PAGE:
This natural-color satellite image was collected by the Moderate Resolution Imaging Spectroradiometer aboard the Terra satellite on Feb. 28, 2014. Actively burning areas, detected by MODIS’s thermal bands, are outlined in red. NASA image courtesy Jeff Schmaltz, MODIS Rapid Response Team.
With a 70% chance of an El Niño this year, Indonesia could soon be facing the ire of its nearest neighbors yet again as the dry season approaches with the ever present threat of vegetation fires.
Smoke, haze, call it what you will, it’s an annual event affecting people and the environment both at home and abroad. Newsworthy but nothing new in this story. An Indonesian newspaper headline from October 1994: “Political-will needed to prevent forest fires”. Twenty years later, just last week, “Singapore braces for worst “haze” season as Indonesia fails to halt slash-and-burn”. The issue of land and forest fires in Indonesia is evidently an old one. Trust me, it won’t go away any time soon.
Fires come in waves. Sometimes they are small, sometimes bigger, depending on how dry it gets. But each wave is followed by international outcry, national media attention, government commitment to do something about those damn fires, new donor money to help government, a bunch of fresh fire projects promising solutions, and ultimately endless broken promises.
Then it starts to rain. Fires go out. The heat is off the government. Projects close down. Donors look for the next environmental poster child. And we all forget what it was like.
A burned oil palm plantation in Riau in May 2014. Photo by Rhett Butler.
The bottom line is that many people here burn, it’s a basic human instinct, an artifact from our early beginnings, and people will keep on burning until the costs of burning outweigh the benefits.
Burning happens everywhere. People habitually burn household rubbish and piles of swept leaves in the Jakarta suburbs where I live. It’s a great way to great rid of stuff. The smoke doesn’t seem to bother anyone, or if I ask, people tell me it’s good as it keeps mosquitoes away. The fact that we are breathing dioxins from burning plastic seems to bother few if any.
Outside Jakarta, and pretty much in any rice growing part of Indonesia, there is annual burning of rice field stubble. When I lived among Bali’s sawahs, I was surprised how often our house filled up with thick smoke. Again, no one seemed to mind, apart from me of course.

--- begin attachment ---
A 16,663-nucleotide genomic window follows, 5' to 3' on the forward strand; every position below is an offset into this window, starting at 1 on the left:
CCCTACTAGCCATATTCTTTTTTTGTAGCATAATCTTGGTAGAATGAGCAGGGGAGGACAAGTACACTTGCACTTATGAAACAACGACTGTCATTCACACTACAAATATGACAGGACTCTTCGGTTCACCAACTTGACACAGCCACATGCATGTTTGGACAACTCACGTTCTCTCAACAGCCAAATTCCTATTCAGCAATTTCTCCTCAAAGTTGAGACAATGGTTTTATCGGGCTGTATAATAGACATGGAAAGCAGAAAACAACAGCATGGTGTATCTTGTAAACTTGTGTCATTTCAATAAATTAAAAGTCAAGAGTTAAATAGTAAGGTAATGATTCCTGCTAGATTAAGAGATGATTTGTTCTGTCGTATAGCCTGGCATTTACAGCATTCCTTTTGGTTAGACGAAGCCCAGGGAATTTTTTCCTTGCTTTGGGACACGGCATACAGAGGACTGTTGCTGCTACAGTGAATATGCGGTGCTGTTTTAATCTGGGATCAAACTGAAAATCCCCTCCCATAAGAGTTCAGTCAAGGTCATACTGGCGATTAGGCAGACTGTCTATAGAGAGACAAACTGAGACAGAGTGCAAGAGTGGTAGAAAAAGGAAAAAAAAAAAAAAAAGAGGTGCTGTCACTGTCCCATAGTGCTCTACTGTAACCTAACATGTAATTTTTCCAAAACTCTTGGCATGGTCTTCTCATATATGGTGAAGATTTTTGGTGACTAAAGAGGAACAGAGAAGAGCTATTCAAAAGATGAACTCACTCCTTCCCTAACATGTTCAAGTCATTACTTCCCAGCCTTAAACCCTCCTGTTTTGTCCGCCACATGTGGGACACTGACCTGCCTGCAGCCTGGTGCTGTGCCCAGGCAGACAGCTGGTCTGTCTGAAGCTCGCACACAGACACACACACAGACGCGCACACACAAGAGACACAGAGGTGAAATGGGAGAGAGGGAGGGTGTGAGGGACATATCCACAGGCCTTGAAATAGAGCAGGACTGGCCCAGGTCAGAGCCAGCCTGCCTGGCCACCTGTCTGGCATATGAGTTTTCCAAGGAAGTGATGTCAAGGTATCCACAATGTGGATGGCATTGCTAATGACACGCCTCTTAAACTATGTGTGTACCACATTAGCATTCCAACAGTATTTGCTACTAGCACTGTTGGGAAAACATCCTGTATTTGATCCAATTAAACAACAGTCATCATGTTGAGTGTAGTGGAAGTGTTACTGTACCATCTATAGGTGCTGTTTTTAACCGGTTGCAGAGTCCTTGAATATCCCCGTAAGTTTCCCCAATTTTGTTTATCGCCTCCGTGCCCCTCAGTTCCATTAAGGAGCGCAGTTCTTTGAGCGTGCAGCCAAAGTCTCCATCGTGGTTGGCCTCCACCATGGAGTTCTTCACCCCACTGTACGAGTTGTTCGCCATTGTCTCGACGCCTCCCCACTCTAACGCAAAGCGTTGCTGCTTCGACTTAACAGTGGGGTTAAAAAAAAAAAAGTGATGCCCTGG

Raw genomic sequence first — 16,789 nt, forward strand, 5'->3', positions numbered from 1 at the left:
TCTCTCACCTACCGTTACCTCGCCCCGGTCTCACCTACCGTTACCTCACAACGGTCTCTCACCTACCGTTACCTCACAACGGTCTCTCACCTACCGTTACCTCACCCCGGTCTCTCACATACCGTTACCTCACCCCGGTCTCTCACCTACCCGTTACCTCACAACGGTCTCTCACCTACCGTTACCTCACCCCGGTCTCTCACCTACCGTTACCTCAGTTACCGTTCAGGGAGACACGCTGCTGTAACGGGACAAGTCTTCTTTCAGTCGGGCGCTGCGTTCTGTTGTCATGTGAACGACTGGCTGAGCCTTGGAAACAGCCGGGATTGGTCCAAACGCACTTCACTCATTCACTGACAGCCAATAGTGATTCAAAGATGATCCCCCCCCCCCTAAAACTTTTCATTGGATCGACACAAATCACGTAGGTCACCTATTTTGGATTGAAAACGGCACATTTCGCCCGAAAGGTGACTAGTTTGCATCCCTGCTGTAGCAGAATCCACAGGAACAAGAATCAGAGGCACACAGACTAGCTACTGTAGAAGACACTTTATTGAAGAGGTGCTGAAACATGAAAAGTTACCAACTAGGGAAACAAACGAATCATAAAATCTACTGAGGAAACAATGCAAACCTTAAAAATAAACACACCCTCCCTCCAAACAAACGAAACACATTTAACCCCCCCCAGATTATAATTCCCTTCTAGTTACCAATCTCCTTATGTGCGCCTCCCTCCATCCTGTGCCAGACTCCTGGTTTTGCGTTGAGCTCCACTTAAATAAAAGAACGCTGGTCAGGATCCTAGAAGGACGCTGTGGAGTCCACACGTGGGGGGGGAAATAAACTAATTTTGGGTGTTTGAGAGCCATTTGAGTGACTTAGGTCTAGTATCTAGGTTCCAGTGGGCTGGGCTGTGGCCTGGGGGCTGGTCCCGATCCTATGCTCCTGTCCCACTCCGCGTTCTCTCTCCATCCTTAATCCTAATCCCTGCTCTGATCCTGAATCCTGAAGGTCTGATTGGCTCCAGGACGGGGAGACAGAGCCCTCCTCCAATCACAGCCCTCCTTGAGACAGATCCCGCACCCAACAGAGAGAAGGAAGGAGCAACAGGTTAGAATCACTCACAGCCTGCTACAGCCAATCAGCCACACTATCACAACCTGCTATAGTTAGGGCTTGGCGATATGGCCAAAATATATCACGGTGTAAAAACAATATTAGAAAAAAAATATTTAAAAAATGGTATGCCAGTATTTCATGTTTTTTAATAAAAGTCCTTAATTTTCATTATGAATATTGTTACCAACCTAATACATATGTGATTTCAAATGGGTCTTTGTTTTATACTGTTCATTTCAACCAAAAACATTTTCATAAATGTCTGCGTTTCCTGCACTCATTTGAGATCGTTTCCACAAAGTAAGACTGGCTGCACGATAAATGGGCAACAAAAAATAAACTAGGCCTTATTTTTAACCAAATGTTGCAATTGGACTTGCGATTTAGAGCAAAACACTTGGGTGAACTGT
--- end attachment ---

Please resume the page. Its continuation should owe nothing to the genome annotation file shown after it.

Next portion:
And the same happens in Indonesia’s forests, where people have cultivated land through slash-and-burn agriculture for many centuries. As a low intensity land use, this works quite well. You chop down a piece of forest, burn it, use the ashes to increase soil fertility, grow crops for a few years and then let it grow back to forest.
Thus fire is an integral part of Indonesia’s cleaning schedule. It removes stuff you don’t want, and the smoke has some additional healing benefits. Smoke and fire are good. Just like kretek cigarettes were once promoted for treating tuberculosis.
The point is that fires will not go away easily. People will only stop if the cost of burning gets too high. That could be because there are serious fines for burning. It could also be because there is nothing of low value left to burn, for example, when all land is covered by permanent crops that are worth more standing than burnt down.
Fire in Riau in February 2014. Photo by Rhett Butler.
The national law no. 18 of 2004 states that every person who will open land by burning is threatened with imprisonment of ten years and a fine of up to ten billion rupiah. Obviously, despite continuous burning there are not millions of arsonists in Indonesian prisons, and neither have they paid some 10 trillion USD in fines into Indonesia’s coffers. The government would be a heck of a lot richer if they had.
Still, law enforcement has worked. I have been flying over Indonesia for many years. It used to be par for the course to see major fires on lands that were being “opened up” for plantations. This is now much rarer. The last one I saw was a few months ago, just outside Pontianak, where an oil palm plantation was clearly burning down scrub ahead of planting.
It really took me by surprise, and I was unfortunately not quick enough to grab my phone and take some pictures.
Because the use of fire is apparently so fundamental to the human psyche, solutions won’t be easy to find. A helpful start would be to zone the country into strict no burning areas, and other areas where occasional use of fire is allowed. Peat swamps should be in the former zone, because fires there are among the most damaging, with irreversible impacts. Strictly enforcing a no burning policy on peat by handing out stiff fines and jail sentences to any person or company involved in burning, would be very effective in stopping fires in these areas.
Elsewhere it is more about education. What alternatives exist for burning house hold rubbish (effective waste collection, duh!)? Are there good ways to prepare rice fields for next year’s planting without the use of fire? Finally, secure tenure and land rights would help hugely. It is much easier to burn something if it doesn’t strictly belong to you.
As I am writing this, I am in my car. It’s nearly 7 am, a weak sun shines through the smog and smoke-filled sky, reminding me that there is a long way to go for Indonesia. If only those dry season winds would blow south into the Indian Ocean rather than north towards Singapore, then no one would complain, and Indonesia wouldn’t find itself in the international spot light again.
Indonesia should brace itself for another smoky year. If that’s a concern to the country, the annual empty talk about solving the problem and palliative measures should stop and some decisive action should be taken to reverse the recurring fire issue.
Smoke in an oil palm plantation in Riau.
This op-ed originally appeared in the Jakarta Globe and has been reprinted here with the permission of the author.